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Months into COVID-19, Iran sees worst wave of virus deaths People

Months into COVID-19, Iran sees worst wave of virus deaths People


Tehran, AP: Iran’s capital has run out of
intensive care beds as the country
confronts a new surge of infections that
is filling hospitals and cemeteries alike.
The single-day death toll hit a record
high three times this week.
Eight months after the pandemic first
stormed Iran, pummelling its already
weakened economy and sickening officials
at the highest levels of its government,
authorities have not been able to prevent
its spread. In a country devastated by
American sanctions, the government
considers an economic shutdown like the
ones imposed in Europe and the United
States impossible.
“The pandemic will not get any better in
our country soon,” said Mohadeseh Karim, a
23-year-old college student in Tehran. “It
is only getting worse day by day.”
On social media, Iranians describe chaotic
scenes at overwhelmed hospitals. On state
TV, gravediggers can be seen breaking new
ground in vast cemeteries for virus
victims, as the daily death toll shattered
records Sunday, Monday and Wednesday. A
top health official announced that overall
hospitalisations in Tehran, the capital,
were up 12 per cent more than in even
previous virus surges. Supreme Leader
Ayatollah Ali Khamenei has ordered
military hospitals to boost their
capacities.
Intensive care
“The situation is very critical,” said
Mino Mohraz, a member of the country’s
coronavirus task force who said intensive
care units in the capital are full. “There
is not an empty bed for any new patient.”
Contradictory messages and measures have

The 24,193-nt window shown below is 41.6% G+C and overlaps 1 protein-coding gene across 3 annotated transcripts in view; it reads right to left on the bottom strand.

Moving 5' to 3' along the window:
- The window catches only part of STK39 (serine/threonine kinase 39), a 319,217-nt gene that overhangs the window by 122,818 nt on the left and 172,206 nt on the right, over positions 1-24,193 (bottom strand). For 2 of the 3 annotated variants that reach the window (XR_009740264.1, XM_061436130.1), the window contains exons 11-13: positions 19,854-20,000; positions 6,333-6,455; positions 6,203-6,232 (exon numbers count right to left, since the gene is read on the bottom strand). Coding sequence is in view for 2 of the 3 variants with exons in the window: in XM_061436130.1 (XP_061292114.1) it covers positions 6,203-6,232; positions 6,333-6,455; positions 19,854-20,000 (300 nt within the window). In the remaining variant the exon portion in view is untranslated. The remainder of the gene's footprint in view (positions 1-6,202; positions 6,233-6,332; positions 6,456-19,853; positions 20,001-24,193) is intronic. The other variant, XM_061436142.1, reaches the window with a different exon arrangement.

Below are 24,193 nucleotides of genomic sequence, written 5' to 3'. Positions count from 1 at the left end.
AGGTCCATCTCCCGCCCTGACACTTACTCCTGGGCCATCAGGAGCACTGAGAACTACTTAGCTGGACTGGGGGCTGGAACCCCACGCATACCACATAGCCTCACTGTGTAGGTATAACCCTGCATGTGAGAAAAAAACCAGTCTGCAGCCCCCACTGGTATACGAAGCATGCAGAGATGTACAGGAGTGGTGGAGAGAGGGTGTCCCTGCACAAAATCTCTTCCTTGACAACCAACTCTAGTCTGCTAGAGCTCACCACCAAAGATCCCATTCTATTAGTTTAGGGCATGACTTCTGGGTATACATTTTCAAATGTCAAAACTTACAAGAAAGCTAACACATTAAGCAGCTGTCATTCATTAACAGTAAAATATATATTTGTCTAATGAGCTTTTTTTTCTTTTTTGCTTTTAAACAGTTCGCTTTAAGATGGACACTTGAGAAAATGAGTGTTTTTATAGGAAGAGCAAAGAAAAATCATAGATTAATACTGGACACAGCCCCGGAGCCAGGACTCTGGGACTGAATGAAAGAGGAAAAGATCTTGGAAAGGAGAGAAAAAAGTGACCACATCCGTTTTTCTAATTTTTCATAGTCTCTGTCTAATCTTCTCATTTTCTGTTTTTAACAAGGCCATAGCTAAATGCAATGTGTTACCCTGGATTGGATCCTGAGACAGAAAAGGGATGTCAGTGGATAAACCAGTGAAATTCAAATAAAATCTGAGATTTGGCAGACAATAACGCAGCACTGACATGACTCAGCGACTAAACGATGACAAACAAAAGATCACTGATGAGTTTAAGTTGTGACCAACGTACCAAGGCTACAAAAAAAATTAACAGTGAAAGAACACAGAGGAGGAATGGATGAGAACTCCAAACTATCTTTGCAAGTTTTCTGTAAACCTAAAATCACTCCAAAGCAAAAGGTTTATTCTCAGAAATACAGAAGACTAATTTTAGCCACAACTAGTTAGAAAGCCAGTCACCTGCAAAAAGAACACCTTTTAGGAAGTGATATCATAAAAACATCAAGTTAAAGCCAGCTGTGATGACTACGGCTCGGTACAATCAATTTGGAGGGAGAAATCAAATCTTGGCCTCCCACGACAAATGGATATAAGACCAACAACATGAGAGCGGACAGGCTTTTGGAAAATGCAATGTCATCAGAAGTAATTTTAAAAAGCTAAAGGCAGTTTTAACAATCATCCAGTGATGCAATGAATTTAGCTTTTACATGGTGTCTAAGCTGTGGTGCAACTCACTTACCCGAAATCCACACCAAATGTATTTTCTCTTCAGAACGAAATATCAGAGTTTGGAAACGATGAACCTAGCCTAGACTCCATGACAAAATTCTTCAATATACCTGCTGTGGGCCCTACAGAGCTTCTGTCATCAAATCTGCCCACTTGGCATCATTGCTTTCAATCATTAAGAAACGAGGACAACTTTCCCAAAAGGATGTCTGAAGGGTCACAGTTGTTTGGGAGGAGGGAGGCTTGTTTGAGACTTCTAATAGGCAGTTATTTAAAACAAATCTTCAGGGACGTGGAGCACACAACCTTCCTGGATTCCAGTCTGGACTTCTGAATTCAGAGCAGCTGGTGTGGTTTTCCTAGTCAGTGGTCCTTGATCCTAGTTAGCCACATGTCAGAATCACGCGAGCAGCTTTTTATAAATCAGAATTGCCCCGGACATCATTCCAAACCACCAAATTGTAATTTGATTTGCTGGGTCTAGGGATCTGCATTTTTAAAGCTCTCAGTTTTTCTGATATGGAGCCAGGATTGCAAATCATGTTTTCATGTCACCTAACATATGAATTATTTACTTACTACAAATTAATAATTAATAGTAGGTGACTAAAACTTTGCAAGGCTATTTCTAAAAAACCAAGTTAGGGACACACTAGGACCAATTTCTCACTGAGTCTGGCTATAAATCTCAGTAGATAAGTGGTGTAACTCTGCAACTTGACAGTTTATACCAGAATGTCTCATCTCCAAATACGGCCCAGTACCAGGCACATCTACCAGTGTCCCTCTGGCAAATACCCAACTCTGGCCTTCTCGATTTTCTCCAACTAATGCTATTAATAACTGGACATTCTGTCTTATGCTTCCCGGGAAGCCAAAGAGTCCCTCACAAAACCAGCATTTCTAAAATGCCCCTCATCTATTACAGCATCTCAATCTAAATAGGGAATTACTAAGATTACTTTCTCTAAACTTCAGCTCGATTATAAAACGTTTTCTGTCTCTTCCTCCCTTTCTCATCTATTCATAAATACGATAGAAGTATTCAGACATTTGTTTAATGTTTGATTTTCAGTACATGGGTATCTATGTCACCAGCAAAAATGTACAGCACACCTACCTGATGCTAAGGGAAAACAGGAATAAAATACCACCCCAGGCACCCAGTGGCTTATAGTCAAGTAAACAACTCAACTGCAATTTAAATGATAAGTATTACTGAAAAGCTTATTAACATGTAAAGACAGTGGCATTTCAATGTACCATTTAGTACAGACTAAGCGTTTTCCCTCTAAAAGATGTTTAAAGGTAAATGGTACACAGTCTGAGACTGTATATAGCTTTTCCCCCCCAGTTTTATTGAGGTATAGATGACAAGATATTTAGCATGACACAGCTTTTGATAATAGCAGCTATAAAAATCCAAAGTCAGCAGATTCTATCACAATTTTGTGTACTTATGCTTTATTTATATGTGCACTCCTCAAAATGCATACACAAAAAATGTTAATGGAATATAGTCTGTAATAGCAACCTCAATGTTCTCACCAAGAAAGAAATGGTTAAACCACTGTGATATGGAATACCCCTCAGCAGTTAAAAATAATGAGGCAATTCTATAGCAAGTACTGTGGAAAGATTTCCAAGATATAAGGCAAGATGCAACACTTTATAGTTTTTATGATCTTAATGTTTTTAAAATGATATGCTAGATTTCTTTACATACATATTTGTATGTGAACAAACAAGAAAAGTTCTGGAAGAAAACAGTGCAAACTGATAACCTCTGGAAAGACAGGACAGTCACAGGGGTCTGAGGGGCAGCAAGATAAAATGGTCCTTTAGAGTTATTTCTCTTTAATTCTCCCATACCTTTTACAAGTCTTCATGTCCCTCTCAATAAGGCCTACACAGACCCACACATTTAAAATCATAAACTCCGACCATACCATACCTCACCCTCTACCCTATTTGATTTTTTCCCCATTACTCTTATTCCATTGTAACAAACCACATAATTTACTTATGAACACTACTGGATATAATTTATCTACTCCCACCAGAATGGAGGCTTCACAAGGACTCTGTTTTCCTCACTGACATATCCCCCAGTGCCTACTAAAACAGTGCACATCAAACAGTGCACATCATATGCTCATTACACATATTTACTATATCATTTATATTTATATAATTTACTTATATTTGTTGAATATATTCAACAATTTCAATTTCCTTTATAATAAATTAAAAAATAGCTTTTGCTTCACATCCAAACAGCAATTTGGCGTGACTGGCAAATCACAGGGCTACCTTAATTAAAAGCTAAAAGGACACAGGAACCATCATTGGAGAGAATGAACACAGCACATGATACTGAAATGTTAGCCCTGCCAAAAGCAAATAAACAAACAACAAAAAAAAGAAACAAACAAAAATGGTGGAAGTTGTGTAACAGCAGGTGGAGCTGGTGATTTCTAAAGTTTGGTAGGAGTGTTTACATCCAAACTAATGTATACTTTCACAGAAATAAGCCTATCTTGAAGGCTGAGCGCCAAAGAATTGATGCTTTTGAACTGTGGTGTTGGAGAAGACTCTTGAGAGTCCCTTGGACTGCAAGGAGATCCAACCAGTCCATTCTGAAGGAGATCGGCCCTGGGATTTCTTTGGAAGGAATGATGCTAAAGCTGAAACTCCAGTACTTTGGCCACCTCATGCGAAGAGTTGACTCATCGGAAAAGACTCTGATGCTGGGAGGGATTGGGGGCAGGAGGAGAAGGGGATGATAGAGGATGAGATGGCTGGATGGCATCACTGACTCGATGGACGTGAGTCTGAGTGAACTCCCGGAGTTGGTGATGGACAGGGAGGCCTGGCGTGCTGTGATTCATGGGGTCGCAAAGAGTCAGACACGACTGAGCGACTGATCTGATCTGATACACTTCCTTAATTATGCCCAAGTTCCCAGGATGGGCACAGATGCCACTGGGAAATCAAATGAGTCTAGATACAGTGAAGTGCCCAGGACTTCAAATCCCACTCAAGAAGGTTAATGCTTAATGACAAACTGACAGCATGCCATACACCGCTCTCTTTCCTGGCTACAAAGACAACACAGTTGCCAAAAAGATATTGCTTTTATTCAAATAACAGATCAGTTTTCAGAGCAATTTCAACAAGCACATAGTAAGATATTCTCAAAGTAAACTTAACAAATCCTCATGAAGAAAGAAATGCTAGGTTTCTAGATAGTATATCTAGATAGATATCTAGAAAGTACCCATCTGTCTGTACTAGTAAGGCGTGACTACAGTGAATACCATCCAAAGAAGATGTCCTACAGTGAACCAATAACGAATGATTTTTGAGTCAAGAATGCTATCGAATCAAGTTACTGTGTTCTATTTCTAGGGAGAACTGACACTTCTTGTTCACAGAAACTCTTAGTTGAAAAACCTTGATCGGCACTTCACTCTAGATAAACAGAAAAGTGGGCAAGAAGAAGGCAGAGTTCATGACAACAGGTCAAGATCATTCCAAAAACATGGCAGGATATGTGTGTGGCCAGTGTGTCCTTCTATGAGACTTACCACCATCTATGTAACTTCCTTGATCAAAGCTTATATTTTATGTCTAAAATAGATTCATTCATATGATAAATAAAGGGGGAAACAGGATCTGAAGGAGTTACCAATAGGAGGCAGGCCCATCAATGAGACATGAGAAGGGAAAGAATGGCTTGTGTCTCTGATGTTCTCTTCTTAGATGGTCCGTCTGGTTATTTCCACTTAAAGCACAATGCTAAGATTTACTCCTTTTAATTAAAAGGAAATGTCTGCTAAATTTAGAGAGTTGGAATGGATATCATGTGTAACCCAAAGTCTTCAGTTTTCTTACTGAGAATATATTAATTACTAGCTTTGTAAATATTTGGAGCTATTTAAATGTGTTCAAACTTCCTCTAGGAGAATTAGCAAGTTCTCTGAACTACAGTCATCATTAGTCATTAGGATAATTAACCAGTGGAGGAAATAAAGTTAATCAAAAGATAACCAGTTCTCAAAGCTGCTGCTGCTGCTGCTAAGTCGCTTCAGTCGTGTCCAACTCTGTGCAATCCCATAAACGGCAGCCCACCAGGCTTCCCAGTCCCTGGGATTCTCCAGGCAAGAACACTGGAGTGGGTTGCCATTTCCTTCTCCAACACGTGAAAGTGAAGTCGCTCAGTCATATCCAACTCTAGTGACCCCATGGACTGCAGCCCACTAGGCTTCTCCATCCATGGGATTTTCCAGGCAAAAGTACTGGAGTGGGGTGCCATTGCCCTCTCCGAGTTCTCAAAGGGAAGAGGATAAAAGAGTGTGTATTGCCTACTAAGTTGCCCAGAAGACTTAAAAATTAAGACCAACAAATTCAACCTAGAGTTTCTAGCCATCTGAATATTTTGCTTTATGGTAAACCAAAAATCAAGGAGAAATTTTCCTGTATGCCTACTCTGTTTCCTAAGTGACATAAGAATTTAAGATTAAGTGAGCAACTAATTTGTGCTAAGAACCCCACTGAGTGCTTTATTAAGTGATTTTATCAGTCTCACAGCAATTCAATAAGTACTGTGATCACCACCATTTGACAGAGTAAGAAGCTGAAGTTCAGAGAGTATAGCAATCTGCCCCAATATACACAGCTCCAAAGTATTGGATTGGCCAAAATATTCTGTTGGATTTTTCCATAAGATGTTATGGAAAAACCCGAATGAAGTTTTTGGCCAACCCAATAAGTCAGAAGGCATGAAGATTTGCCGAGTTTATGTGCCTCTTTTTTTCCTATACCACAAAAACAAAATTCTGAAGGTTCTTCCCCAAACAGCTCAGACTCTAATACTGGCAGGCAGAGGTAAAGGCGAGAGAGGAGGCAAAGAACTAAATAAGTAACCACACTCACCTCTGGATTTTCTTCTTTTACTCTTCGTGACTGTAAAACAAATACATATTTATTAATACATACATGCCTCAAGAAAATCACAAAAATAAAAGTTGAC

plagued the government’s virus response,
helping propel the country’s toll of
29,600 reported deaths to No. 1 in the
Middle East. At first, officials sought to
play down the virus, and international
experts accused them of covering up the
scale of the outbreak.
Authorities declined to close crowded
shrines and instead rallied citizens for a
parliamentary election and the anniversary
of the 1979 Islamic Revolution in
February. As infections swelled in late
March, the government briefly ordered
offices and nonessential businesses to
shut. Roughly two weeks later, shops and
restaurants reopened in major cities. Last
month, the government pushed for schools -
which had been closed since March - to
reopen.
But more recently, authorities have
introduced restrictions and delivered
dramatic warnings. One hospital director
told state TV the death toll could reach
what Iran incurred in eight years of
bloody war with Iraq in the 1980s, a
conflict that killed a total of 1 million
people on both sides. Deputy Health
Minister Iraj Harirchi, who tested
positive for the virus in March after
dismissing reports of fatalities as hype,
declared this week that Iran’s true death
toll was likely twice the official count.
The virus continues to afflict top Iranian
officials, most recently the head of the
country’s atomic energy agency and its
vice president in charge of budget and
planning. In the spring, the virus killed